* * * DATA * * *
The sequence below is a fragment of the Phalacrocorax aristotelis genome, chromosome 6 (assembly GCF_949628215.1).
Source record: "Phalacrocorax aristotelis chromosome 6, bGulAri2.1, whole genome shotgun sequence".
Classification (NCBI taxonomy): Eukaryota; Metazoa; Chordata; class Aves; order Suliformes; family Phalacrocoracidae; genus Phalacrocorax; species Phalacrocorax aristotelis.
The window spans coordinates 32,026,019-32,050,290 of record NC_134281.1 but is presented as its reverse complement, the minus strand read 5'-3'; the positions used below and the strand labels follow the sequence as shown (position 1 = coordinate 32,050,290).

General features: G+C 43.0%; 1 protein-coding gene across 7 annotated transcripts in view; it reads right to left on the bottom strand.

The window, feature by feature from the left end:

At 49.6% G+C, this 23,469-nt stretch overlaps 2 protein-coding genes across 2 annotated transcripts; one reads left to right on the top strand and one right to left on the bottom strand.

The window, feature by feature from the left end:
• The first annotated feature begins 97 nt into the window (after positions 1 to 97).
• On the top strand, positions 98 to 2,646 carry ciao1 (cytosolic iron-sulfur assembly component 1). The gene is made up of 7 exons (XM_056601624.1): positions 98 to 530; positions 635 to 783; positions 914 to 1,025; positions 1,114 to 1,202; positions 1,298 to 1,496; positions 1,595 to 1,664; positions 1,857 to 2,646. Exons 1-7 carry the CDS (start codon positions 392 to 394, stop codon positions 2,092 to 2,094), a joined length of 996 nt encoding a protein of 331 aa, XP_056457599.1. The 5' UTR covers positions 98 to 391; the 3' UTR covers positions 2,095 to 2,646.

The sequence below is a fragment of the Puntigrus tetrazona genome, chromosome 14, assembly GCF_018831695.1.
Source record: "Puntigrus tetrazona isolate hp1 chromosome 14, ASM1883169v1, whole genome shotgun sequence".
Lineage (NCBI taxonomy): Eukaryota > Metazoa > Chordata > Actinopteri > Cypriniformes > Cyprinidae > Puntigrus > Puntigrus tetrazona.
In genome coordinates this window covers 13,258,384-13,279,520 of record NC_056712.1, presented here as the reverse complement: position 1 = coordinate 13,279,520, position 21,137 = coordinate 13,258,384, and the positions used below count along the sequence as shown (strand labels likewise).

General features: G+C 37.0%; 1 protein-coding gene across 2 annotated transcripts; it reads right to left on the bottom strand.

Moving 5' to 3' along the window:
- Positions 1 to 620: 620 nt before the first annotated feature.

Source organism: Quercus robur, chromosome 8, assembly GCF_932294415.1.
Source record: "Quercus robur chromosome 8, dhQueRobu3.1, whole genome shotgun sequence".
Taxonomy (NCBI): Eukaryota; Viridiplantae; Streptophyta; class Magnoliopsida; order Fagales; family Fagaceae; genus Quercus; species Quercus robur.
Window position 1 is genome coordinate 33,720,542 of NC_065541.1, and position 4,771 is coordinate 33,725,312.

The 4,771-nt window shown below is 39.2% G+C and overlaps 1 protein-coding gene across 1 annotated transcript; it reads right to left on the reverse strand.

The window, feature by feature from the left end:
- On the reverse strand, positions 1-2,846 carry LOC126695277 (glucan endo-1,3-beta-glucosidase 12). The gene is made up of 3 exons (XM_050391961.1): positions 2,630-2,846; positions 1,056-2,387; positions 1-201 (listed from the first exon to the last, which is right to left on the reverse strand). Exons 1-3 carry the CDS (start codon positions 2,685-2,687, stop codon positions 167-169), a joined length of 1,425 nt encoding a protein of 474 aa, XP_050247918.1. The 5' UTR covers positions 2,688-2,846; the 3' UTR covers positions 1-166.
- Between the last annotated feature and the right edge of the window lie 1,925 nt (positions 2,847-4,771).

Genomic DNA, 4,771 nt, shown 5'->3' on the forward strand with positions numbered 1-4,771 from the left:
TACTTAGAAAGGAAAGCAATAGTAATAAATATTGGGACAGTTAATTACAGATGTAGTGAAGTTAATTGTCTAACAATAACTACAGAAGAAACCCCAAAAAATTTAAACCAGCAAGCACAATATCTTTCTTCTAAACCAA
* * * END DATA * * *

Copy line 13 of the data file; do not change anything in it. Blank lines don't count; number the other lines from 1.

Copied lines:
Lineage (NCBI taxonomy): Eukaryota > Metazoa > Chordata > Actinopteri > Cypriniformes > Cyprinidae > Puntigrus > Puntigrus tetrazona.